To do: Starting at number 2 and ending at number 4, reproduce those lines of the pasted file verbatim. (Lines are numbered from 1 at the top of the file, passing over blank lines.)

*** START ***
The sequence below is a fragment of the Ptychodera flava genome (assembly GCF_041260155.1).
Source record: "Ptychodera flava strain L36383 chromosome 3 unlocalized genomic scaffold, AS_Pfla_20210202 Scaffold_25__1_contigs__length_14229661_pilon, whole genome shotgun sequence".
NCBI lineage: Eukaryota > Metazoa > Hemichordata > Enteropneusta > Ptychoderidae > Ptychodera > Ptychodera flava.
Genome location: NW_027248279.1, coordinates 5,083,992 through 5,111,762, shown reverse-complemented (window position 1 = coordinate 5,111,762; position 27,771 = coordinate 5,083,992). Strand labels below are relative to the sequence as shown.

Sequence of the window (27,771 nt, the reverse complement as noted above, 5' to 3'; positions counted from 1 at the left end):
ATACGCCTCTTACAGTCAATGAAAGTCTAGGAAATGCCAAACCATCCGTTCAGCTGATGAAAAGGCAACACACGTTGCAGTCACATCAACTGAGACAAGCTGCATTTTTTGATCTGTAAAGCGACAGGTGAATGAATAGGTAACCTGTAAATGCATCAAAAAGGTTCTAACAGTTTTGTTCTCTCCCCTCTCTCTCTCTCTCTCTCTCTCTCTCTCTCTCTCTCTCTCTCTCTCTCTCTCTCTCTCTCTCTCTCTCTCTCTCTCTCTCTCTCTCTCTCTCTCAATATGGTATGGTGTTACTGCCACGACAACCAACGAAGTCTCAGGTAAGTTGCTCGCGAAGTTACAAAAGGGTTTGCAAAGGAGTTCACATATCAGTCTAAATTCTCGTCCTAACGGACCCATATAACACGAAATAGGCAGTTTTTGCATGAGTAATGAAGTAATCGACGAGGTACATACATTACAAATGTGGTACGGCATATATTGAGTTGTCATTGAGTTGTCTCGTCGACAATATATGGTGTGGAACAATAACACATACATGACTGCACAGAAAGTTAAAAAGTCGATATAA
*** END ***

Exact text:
Source record: "Ptychodera flava strain L36383 chromosome 3 unlocalized genomic scaffold, AS_Pfla_20210202 Scaffold_25__1_contigs__length_14229661_pilon, whole genome shotgun sequence".
NCBI lineage: Eukaryota > Metazoa > Hemichordata > Enteropneusta > Ptychoderidae > Ptychodera > Ptychodera flava.
Genome location: NW_027248279.1, coordinates 5,083,992 through 5,111,762, shown reverse-complemented (window position 1 = coordinate 5,111,762; position 27,771 = coordinate 5,083,992). Strand labels below are relative to the sequence as shown.